Although overall I slept comfortably in the car the temp had really taken a tumble overnight and it was hard to motivate myself out of the comfy interior of my sleeping bag to go brave the cold for my morning piss and the sumptuous breakfast of Pepsi awaiting me out there stuck in the snow bank. But no matter, the show goes on. I brushed my teeth with some bottled water and off into the car I go driving down the other side of the mountain into a beautiful valley and up into the by now familiar hilltop villages.
At last I get some sense of purpose and strike a tentative route back to Ravenna in the hopes of getting the photographs I needed but was unable to get during our stay there because it was too late. But even though on the map the distance looks small in actuality the tortuously slow driving on the crooked little back country roads make headway very slow. By afternoon I realized that I wasn’t going to make it to Ravenna and settled instead for San Marino, another improbably small country which is basically just a single city.
But what a lovely city. This one, like the rest, is a fortified town way up on a hill. The San Marininians are evidently very proud of their heritage because they go out of their way to ensure you’re aware they’re NOT Italians even if they speak the same language and are otherwise indistinguishable. But don’t tell them. There are billboards all over the place stressing that your are in the Repubblica di San Marino, thank you, not just simply some town named San Marino. I found it very quaint. And again, the city is a lovely mix of castle and closely spaced homes which while a nightmare to drive around in is a pleasure to walk through. Here there are a lot of souvenir shops most of which sell the usual trinkets with the exception that a lot of stores also sell… BB guns. These stores all have dozens of different models of BB guns from pistols to rifles to machine gun knockoffs. San Marinians are evidently really big into BB guns, what can I say. I tried, unsuccessfully, to see if I could find any squirrels but didn’t and I wondered – cynically – why that would be.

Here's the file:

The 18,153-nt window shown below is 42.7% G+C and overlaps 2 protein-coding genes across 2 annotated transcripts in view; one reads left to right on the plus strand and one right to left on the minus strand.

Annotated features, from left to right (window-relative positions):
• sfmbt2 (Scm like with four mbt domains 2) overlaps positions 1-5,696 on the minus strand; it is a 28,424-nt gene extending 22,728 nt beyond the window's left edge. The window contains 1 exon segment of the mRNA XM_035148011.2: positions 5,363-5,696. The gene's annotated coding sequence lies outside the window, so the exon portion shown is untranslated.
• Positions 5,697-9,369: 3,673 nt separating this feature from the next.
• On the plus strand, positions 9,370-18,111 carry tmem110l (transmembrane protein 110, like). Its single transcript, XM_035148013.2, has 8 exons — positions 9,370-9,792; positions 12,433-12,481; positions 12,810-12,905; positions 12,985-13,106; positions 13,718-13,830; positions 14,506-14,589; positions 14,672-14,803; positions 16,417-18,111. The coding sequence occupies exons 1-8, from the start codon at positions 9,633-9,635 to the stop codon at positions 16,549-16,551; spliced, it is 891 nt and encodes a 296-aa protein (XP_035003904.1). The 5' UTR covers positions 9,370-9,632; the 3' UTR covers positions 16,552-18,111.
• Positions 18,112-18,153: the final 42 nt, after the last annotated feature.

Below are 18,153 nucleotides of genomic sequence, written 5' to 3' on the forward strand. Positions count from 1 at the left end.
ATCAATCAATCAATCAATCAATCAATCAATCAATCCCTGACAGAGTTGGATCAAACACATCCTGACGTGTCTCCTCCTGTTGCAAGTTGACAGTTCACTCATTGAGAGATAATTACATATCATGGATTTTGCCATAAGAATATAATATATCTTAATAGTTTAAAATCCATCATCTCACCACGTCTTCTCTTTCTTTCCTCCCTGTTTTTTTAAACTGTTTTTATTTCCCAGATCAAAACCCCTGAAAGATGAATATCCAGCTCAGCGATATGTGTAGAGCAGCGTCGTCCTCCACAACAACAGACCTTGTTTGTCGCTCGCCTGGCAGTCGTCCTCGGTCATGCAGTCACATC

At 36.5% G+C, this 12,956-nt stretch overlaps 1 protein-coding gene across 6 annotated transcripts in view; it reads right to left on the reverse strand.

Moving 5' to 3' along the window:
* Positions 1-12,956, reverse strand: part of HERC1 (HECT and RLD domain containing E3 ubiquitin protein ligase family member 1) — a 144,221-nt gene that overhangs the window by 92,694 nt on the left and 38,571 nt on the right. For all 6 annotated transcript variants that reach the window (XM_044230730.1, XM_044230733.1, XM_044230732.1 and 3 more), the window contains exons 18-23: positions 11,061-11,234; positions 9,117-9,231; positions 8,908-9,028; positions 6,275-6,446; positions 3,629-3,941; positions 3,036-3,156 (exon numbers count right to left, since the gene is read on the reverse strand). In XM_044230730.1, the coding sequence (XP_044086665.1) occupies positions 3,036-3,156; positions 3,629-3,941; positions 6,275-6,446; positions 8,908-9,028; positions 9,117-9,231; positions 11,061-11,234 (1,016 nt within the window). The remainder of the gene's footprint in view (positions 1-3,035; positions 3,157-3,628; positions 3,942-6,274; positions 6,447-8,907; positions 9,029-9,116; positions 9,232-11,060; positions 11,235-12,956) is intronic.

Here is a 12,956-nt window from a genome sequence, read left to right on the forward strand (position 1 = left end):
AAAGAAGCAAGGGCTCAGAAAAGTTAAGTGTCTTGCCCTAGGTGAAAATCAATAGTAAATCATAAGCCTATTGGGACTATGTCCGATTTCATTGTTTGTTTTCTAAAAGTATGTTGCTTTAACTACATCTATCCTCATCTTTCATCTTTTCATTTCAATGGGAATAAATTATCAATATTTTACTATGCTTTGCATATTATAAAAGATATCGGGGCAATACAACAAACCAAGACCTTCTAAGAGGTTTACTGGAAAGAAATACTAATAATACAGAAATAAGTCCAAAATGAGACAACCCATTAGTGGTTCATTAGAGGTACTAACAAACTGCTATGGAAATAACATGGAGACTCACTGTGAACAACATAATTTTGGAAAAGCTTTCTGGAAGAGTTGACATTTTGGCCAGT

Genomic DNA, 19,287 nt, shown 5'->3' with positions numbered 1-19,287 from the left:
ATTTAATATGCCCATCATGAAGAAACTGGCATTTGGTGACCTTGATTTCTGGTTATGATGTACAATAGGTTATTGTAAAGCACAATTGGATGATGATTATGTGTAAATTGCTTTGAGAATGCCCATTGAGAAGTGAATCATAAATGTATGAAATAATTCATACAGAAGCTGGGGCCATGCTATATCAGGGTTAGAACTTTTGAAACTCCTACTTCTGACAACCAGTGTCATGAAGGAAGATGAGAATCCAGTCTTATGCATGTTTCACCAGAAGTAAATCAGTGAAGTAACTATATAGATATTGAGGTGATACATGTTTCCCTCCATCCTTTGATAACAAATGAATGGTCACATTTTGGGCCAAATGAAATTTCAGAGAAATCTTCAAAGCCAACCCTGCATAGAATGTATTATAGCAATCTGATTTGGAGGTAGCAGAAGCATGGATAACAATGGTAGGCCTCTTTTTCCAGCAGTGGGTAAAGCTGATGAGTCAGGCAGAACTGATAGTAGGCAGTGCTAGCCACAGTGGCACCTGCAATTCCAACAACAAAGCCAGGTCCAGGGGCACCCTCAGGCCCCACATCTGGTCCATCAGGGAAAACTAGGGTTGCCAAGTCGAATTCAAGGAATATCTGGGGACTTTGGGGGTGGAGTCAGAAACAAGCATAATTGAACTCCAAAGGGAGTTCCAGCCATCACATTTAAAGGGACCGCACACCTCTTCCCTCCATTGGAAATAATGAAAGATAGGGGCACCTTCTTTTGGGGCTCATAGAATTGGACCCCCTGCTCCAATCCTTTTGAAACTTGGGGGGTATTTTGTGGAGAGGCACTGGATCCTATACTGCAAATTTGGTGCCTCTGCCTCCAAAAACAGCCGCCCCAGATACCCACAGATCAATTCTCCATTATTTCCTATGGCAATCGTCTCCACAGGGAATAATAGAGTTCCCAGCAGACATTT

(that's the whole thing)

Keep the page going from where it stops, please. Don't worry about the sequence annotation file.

Spent the night at a hotel that was surprisingly cheap at only 25 Euros the night and manned by a very friendly crew. Helped myself to a dinner of fish and chips. No ordinary fish and chips the kind you get in a paper plate served by a teenager. The meal had three different kinds of baked fish and the fries, a mountain no human being could possibly eat through in a sitting, came on its own separate plate. Somehow I managed to eat most of it. And now it’s time for bed.